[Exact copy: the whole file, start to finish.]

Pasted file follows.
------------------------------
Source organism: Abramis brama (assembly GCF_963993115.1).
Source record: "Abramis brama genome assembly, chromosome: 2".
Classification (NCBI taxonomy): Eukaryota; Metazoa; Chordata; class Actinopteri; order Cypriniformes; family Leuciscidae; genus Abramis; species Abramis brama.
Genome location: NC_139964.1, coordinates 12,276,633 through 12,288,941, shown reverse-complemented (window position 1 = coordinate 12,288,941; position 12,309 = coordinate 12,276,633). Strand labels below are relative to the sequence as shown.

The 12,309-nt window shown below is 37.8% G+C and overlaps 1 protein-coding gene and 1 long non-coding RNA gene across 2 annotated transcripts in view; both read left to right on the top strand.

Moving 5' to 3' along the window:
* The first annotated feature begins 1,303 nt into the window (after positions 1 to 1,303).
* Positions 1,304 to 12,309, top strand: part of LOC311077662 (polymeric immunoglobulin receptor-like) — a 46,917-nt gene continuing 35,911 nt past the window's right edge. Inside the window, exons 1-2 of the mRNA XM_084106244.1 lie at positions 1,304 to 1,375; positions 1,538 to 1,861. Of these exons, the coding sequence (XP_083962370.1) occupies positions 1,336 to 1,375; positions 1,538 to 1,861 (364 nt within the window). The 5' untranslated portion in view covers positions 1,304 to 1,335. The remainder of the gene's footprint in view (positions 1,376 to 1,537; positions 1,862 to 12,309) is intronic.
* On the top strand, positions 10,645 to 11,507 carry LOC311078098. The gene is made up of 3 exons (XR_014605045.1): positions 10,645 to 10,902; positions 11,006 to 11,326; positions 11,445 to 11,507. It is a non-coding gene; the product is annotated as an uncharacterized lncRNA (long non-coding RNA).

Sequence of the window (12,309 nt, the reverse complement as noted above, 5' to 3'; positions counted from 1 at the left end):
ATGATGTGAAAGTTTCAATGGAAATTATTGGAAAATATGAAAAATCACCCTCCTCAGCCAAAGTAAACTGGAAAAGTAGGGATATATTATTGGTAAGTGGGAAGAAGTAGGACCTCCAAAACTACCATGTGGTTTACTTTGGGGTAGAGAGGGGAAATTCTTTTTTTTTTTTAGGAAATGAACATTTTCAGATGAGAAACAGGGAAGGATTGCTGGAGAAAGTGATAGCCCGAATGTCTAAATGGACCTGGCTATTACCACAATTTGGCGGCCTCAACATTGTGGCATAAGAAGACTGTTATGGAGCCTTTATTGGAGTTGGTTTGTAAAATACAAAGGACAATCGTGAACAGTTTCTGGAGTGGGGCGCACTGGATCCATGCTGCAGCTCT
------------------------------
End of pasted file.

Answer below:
Source organism: Abramis brama (assembly GCF_963993115.1).
Source record: "Abramis brama genome assembly, chromosome: 2".
Classification (NCBI taxonomy): Eukaryota; Metazoa; Chordata; class Actinopteri; order Cypriniformes; family Leuciscidae; genus Abramis; species Abramis brama.
Genome location: NC_139964.1, coordinates 12,276,633 through 12,288,941, shown reverse-complemented (window position 1 = coordinate 12,288,941; position 12,309 = coordinate 12,276,633). Strand labels below are relative to the sequence as shown.

The 12,309-nt window shown below is 37.8% G+C and overlaps 1 protein-coding gene and 1 long non-coding RNA gene across 2 annotated transcripts in view; both read left to right on the top strand.

Moving 5' to 3' along the window:
* The first annotated feature begins 1,303 nt into the window (after positions 1 to 1,303).
* Positions 1,304 to 12,309, top strand: part of LOC311077662 (polymeric immunoglobulin receptor-like) — a 46,917-nt gene continuing 35,911 nt past the window's right edge. Inside the window, exons 1-2 of the mRNA XM_084106244.1 lie at positions 1,304 to 1,375; positions 1,538 to 1,861. Of these exons, the coding sequence (XP_083962370.1) occupies positions 1,336 to 1,375; positions 1,538 to 1,861 (364 nt within the window). The 5' untranslated portion in view covers positions 1,304 to 1,335. The remainder of the gene's footprint in view (positions 1,376 to 1,537; positions 1,862 to 12,309) is intronic.
* On the top strand, positions 10,645 to 11,507 carry LOC311078098. The gene is made up of 3 exons (XR_014605045.1): positions 10,645 to 10,902; positions 11,006 to 11,326; positions 11,445 to 11,507. It is a non-coding gene; the product is annotated as an uncharacterized lncRNA (long non-coding RNA).

Sequence of the window (12,309 nt, the reverse complement as noted above, 5' to 3'; positions counted from 1 at the left end):
ATGATGTGAAAGTTTCAATGGAAATTATTGGAAAATATGAAAAATCACCCTCCTCAGCCAAAGTAAACTGGAAAAGTAGGGATATATTATTGGTAAGTGGGAAGAAGTAGGACCTCCAAAACTACCATGTGGTTTACTTTGGGGTAGAGAGGGGAAATTCTTTTTTTTTTTTAGGAAATGAACATTTTCAGATGAGAAACAGGGAAGGATTGCTGGAGAAAGTGATAGCCCGAATGTCTAAATGGACCTGGCTATTACCACAATTTGGCGGCCTCAACATTGTGGCATAAGAAGACTGTTATGGAGCCTTTATTGGAGTTGGTTTGTAAAATACAAAGGACAATCGTGAACAGTTTCTGGAGTGGGGCGCACTGGATCCATGCTGCAGCTCT